20.The fundamental rights guaranteed by the Interim Constitution are equally applicable, with some exceptions, to all individuals including non-nationals. Any person residing in Nepal may enjoy the right to freedom, the right against discrimination, freedom of expression, religious rights, the rights relating to criminal justice, right against preventive detention, right against torture, right to privacy and right against exploitation, among others. The State cannot discriminate any persons including non-nationals on the ground of caste, descent, community or profession. The right to constitutional remedy guaranteed by the Interim Constitution is available for non-nationals also.

21.Any citizen of Nepal who has attained 16 years of age is entitled to obtain citizenship. The constitution and prevailing laws of Nepal explicitly negate discrimination of any kind against women in the access to citizenship. The Citizenship Act, 2006 maintains gender equality for the acquisition of citizenship. Article 8 of the Interim Constitution recognizes that Nepalese women can transfer their citizenship to their children and the children can obtain citizenship in the name of either parent. The 75 district administration offices have been directed by the Ministry of Home Affairs to provide citizenship in the name of mother also. Likewise, the GON from time to time has distributed citizenship cards to people by deploying mobile teams.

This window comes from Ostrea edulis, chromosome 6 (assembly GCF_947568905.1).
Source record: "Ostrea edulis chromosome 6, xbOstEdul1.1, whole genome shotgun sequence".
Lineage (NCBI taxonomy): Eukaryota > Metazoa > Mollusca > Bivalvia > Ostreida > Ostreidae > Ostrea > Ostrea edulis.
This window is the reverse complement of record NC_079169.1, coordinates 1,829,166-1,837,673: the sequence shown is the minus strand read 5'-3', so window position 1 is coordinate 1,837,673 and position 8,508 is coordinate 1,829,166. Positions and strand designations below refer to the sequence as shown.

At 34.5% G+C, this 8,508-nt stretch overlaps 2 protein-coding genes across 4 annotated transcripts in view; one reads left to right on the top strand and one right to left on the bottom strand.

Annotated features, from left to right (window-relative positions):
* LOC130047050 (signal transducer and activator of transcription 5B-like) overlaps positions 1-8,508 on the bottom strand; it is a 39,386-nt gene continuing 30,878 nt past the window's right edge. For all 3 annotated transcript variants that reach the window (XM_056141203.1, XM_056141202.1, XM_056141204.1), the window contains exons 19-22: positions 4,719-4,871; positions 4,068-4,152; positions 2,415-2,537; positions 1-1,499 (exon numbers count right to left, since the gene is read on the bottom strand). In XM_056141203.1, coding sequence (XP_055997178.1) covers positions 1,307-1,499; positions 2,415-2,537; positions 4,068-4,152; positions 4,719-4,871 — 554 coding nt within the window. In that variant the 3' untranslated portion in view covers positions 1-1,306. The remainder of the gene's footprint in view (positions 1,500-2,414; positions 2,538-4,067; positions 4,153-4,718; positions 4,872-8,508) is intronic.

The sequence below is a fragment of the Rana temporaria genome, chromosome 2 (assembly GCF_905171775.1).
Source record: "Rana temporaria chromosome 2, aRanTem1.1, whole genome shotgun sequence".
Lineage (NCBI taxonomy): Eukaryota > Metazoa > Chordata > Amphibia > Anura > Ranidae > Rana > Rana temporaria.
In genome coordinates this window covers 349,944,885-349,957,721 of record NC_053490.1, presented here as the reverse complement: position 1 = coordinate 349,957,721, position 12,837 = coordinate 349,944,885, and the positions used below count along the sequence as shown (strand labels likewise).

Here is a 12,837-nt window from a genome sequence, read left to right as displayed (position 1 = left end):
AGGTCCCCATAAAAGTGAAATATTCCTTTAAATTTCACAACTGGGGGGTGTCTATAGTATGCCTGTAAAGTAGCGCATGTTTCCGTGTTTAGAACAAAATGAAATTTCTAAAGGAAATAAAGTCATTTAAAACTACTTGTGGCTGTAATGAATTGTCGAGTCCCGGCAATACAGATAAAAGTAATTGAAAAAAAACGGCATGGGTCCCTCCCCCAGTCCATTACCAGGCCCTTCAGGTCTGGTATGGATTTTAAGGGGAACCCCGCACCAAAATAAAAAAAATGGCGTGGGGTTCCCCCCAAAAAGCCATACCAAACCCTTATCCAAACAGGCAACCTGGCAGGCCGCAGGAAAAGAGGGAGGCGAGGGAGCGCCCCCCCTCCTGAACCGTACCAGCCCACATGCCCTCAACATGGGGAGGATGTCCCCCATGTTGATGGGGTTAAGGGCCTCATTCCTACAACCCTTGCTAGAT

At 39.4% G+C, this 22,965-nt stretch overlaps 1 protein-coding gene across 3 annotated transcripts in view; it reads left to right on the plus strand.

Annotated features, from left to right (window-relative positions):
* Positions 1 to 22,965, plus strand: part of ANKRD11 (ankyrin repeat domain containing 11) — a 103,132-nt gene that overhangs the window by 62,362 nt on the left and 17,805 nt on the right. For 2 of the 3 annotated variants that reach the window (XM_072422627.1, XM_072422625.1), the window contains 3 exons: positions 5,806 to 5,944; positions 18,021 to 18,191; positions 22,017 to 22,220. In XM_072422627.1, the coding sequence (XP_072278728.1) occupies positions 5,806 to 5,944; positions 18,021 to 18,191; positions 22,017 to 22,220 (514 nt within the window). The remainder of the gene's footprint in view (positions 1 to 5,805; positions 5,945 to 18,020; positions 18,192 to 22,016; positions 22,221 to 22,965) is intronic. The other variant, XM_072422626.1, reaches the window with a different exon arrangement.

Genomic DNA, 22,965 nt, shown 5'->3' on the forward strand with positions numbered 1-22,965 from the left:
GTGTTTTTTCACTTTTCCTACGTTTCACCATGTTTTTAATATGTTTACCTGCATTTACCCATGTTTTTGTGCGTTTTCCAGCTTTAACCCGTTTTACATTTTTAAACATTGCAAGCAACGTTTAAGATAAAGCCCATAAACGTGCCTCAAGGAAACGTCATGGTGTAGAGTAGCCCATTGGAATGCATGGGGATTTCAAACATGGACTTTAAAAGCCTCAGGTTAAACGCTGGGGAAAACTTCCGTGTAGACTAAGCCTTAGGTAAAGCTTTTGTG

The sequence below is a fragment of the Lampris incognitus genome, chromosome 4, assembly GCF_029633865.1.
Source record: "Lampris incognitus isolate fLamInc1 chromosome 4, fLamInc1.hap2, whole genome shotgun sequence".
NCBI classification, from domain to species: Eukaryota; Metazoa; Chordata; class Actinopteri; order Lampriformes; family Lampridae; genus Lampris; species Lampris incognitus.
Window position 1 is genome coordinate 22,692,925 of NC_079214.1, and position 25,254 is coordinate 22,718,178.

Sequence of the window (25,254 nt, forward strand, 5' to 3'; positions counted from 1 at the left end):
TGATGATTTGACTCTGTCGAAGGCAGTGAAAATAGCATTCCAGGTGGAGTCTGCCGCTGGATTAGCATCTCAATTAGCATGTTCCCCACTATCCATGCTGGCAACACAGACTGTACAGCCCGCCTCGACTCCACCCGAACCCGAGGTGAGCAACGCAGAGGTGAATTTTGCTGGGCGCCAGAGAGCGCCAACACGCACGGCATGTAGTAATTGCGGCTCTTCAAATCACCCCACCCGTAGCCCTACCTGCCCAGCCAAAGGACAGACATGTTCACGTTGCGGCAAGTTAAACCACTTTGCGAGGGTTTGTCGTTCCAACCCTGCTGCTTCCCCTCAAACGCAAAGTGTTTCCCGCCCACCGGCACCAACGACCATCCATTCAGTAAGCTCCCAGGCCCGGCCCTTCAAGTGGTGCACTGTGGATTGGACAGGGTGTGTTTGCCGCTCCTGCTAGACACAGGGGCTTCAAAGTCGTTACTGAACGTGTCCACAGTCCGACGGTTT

22.Discrimination on any ground including sexual orientation and gender identity is prohibited by the constitution and laws in Nepal. The GON is committed to end any type of stigmatization and discrimination against any person on the basis of sexual orientation and gender identity even in private life. In implementing the judgment of the Supreme Court in the case of Sunil Babu Panta vs. the GON (writ no. 917 of 2064 BS), Nepal has, since 2007, officially recognized the third gender category on various documents and laws. As per the amended provision of the Citizenship Rule, 2008, any Nepalese citizen who falls under the category of third gender may obtain citizenship certificate by indicating the term 'others' instead of male or female. Likewise, the term 'others' has been used in various documents such as voters’ identity cards, census forms, and mountain trekking permit forms. So, any person having distinct sexual orientation other than male or female has the right to be introduced in official documents under 'others' category. The Ministry of Home Affairs in 2012 has issued a circular instructing all 75 district administration offices to provide citizenship certificates to the third gender by recognizing them as ‘others’.